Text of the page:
“Song-Poems Wanted! The Musical” made its Las Vegas debut last week at the Onyx Theatre.
On the surface, the book by Larry Carpenter, original lyrics by Carpenter and Helen Bates, and music by Arthur Kaufman, are a trifle with the standard love story written in for conflict.
Most of the roles are contrived, quirky caricatures, but a couple of surprise twists make it a fun, entertaining evening.
Additional music by Ramsey Kearney and lyrics by a cavalcade of folks constitute the crux of the overall plot. What is a song-poem? The term refers to lyrics that have been set to music for a fee. A business mechanism around since the early 1900s, it has become something of a cult community.
The Onyx is a small venue; the strength of voices is such that microphones shouldn’t be needed and, for the most part, aren’t used. The one time they are needed, during a rousing spiritual number, the vocals get drowned out. Unfortunately, at times, they pop on mid-song.
You need multi-faceted talent to pull off a musical of this type, and director Troy Heard has assembled a versatile cast.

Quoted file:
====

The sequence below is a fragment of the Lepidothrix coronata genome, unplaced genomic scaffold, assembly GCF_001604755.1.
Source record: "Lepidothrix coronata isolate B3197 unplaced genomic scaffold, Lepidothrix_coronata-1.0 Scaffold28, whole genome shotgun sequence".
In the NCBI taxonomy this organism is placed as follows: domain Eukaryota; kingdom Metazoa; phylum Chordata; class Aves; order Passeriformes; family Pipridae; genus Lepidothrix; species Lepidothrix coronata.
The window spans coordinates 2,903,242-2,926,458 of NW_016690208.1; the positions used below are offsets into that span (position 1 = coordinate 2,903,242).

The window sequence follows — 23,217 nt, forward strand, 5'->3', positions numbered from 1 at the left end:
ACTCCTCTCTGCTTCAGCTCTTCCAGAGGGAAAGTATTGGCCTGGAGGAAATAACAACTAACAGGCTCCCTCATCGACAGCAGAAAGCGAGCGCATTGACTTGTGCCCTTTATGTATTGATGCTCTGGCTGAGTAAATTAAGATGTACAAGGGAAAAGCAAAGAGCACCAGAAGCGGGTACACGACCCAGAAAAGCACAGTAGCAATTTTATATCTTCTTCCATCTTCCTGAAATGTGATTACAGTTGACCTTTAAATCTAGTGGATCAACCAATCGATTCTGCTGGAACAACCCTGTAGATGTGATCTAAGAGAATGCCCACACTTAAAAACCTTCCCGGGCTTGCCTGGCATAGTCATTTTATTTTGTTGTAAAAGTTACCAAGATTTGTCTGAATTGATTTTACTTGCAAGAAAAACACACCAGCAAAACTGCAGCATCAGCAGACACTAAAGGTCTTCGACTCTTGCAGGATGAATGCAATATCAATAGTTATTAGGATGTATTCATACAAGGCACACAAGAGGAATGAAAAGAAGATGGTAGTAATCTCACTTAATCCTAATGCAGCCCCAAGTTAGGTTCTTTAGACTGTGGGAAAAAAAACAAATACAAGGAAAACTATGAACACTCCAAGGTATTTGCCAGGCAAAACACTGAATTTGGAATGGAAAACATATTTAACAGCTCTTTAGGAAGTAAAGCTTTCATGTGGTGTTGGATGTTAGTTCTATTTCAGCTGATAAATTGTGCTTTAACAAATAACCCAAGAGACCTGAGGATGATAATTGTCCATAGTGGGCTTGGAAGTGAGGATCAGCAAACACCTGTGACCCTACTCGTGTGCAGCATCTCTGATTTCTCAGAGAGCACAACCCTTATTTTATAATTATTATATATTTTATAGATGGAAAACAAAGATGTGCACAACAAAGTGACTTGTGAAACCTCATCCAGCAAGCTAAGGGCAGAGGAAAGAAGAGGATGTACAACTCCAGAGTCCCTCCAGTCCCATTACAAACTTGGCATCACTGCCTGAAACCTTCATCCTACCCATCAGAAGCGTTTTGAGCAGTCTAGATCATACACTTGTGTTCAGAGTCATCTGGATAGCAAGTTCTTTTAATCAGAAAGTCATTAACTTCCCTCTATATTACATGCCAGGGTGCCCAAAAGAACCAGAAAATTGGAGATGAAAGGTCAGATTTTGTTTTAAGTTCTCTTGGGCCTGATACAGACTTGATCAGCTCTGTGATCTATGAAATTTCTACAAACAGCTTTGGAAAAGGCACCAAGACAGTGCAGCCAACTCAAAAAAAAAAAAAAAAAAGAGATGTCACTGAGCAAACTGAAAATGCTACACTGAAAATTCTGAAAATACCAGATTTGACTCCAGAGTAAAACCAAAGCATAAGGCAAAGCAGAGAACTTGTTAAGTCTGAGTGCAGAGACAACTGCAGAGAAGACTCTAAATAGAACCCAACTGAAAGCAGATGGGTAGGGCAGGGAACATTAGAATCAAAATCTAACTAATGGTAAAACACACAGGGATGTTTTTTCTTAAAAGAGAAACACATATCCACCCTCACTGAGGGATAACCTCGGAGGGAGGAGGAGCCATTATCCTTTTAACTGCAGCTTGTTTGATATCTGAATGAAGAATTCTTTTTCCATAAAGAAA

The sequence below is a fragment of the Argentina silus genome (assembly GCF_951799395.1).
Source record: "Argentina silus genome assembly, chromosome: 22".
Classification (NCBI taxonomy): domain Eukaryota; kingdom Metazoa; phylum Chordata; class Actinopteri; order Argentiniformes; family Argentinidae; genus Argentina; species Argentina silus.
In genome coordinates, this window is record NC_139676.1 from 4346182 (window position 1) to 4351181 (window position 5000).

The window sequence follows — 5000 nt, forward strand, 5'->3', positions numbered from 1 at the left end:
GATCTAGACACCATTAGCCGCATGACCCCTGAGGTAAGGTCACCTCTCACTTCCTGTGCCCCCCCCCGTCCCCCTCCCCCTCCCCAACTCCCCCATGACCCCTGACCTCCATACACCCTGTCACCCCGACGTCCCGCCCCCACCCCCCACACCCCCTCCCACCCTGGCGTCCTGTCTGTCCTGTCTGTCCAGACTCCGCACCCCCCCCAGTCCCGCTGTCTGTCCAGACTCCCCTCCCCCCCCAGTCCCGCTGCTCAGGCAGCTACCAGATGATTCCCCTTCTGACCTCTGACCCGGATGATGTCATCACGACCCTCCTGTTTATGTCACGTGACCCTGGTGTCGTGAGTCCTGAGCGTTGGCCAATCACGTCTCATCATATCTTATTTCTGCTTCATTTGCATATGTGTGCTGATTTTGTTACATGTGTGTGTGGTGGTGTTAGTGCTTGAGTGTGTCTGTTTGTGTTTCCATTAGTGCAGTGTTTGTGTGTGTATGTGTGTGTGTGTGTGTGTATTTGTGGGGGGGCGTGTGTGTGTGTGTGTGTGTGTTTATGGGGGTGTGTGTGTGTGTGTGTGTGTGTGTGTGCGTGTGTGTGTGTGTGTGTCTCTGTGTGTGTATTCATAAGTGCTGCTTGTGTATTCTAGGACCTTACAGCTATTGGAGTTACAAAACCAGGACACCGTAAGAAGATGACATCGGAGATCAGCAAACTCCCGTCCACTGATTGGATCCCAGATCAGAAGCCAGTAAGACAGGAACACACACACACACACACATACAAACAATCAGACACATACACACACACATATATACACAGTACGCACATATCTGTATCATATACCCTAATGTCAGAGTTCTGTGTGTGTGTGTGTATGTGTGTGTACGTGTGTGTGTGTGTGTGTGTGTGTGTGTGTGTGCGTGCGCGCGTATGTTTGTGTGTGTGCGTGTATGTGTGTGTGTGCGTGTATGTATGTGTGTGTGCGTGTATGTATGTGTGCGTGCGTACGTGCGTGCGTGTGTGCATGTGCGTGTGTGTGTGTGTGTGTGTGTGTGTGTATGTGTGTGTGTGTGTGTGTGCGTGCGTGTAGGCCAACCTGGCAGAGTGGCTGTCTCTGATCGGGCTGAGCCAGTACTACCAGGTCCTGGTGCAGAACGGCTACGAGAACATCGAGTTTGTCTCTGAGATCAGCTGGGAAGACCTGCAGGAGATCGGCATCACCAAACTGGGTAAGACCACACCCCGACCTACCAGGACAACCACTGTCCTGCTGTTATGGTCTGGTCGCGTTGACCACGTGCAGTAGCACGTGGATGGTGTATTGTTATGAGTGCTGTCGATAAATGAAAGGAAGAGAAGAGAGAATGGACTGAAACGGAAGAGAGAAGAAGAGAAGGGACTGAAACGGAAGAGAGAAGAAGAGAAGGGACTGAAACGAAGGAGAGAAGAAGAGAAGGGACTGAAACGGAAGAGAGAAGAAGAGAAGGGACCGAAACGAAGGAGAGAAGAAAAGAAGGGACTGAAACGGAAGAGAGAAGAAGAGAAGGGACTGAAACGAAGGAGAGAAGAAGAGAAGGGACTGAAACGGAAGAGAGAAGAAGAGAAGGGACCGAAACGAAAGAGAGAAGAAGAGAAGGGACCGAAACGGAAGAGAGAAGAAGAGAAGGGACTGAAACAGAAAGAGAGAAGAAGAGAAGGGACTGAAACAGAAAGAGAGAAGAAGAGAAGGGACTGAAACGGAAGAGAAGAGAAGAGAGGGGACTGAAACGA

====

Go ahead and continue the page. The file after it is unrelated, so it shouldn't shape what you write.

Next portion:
Rik Wade plays Sharkey, the aptly named producer/owner of Star Records, with perfect smarm.
He belts out songs in a beautiful baritone voice but lacks definition and focus with constant shuffling movements. His transitions are sorely lacking when he takes on the persona of a rhythm guitarist by donning a pair of tinted Paul Shaffer-like glasses. Yet when speaking to his deceased wife, he grounds himself and a soft humanity shines through.
Amanda Kraft plays the dutiful daughter, Christine, who of course, falls in love with composer Josh (Andy Vieluf), who her father hired with the stipulation that he stay away from her. The (uncredited) musical director fails Kraft, making her sing in a nasally voice most of the evening. Her chest register is clearer, more resonant and would benefit the role. But, Kraft does an admirable job in bringing depth to a stereotyped character.
Comic relief is provided by Captain Bicycle, a nunchucks-wielding nerd and song-poet, and Ross Horvitz plays him to the hilt. Even when we think we should groan, we laugh at his antics.
The surprise of the evening comes in the form of Stephen R. Sisson. As Paul, he increases his presence in a steady stream of doleful delivery and then brings down the house in a hilarious scene I refuse to divulge.